Carb woes en route to Guanajuato
We wake up early just to head to the mechanic hoping to have our carb issue resolved in time to make our dinner plans in Guanajuato. Pack up the bus as the 7:30 bells are ringing at the church (not the earliest but one of the loudest/longest of each day). Jen runs up to open the gate but as i try to pull out of our spot the accelerator cable snaps. Perfect for that early morning start!Nothing a bit of bailing wire can't solve (temporarily) and we make it to the shop. He double checks everything I ran through yesterday, explains that it must be the carb and starts removing it. We go through every part inside the carb- removing, cleaning and blowing out each tiny piece with compressed air. I definitely learned more than i thought i would even know about the internal workings of a carburetor. Jen managed events from the only warm spot at the shop, at least in between petting the rather needy shop dog.We put everything back together and nada. no change. Check again for air leaks and go over everything again. Finally he seems out of ideas and tells us that the engine is healthy but that we need to buy a new carb. Certainly not the cheap answer we were looking for and after he tells us we can drive to guanajuato (or across to the yucatan) with only two cylinders we write the samba looking for more ideas. Someone had the same problem a few months ago and it turned out to be the minor matter of synchronizing the carbs. This cant possibly be that simple but we give it a shot and and actually notice the cylinders start kicking in. 6 hours with a mechanic and we likely could have fixed our problem by tightening a screw. Awesome. Lesson of the day...always start with the easy stuff. We decide theres enough daylight so we hit the road for Guanajuato. More farmland and rolling hills (we already did most of the uphill work en route to San Miguel) and we roll into GTO. We have seen plenty of photos but nothing really prepares you for exactly how stacked into the side of a mountain this city is. We are racing against the setting sun so no chance to stop and snap photos, but we'll have more time for that throughout the week.Jen expertly navigates us to the rally campground and we climb the steep hills before the small road that makes up the final stretch takes us downhill and then directly back up. Straight up. We take two strong attempts at the beast and then roll backwards into a set of steps leading to someones house from the street. Perched on the steps we weigh the choices of gathering locals to help push us the last 100meters or rolling backwards down the curvy and treacherous stretch of road we just came up. As the owner of the house and other passers by start gathering we think we owe them one more attempt and we gun it...somehow making it to the top of the hill and our turn. We make the sharp turn down into the campground relieved and knowing that the bus wont move until our departure from GTO.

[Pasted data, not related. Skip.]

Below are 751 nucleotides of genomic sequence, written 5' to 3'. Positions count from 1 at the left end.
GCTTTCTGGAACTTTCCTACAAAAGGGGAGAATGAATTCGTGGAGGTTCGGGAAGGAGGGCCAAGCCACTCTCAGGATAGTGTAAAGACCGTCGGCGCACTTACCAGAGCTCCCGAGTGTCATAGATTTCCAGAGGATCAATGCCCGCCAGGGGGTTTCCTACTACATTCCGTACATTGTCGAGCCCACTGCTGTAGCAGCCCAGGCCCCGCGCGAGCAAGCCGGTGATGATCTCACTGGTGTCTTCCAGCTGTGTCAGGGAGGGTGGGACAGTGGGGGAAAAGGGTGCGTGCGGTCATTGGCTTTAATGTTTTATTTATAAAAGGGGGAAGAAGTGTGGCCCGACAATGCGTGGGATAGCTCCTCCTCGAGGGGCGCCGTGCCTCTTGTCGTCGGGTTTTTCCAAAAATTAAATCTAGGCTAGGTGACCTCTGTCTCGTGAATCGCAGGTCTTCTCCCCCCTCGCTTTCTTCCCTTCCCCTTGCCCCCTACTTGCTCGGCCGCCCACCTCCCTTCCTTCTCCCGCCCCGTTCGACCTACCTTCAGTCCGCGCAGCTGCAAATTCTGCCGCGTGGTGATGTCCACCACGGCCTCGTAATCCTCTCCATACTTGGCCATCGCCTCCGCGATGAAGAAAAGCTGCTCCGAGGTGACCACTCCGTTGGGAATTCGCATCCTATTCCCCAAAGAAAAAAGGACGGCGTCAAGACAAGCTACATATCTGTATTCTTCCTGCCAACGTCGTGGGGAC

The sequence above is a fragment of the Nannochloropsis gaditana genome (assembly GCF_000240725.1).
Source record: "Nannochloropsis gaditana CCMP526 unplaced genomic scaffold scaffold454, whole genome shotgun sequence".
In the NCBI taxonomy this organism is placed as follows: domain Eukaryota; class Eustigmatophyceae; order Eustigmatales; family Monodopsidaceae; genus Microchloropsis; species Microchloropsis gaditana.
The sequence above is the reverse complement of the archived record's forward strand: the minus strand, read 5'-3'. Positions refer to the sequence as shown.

We spend an hour or so meeting the other travelers that made it ahead of us, checking out each others rigs and getting to know one another. Its amazing how easy it is to immediately connect with people you've never met before simply because of a single shared passion. Eventually we are summonsed for dinner and make the short walk down the hill to Katie's house. Katie is rather like our host for the week and has been organizing the work we will be doing with the children all week. After a few bowls of pozole she walks us through what we will be working on and the energy and enthusiasm from everyone in the room is palpable.Jen and i are excited to hear that the boys' home we will be working with is in Irapuato, where we spent the evening a few nights back. We hear that the rest of the town is a stark contrast to the experience we stumbled upon, and it's certain to be an experience seeing the world these boys live in. I'm also thrilled to find out that among other things we will be designing/rebuilding (as best possible in a few days) the playground space for the boys. I've been doing a ton of research lately on the impact of play on children and specifically on "natural play" environments and it will be fun to see if there's any way to work some of these details into what we see onsite tomorrow and the boys' needs.
after a bit of fun with a pinata stuffed with mexican trinkets and really bad popsicles made of the mexican holy trinity (lime, chile and salt). We finally realize how early we have to leave in the morning and the group of us retreat up the hill and pile into our respective vehicles overlooking the lights of Guanajuato.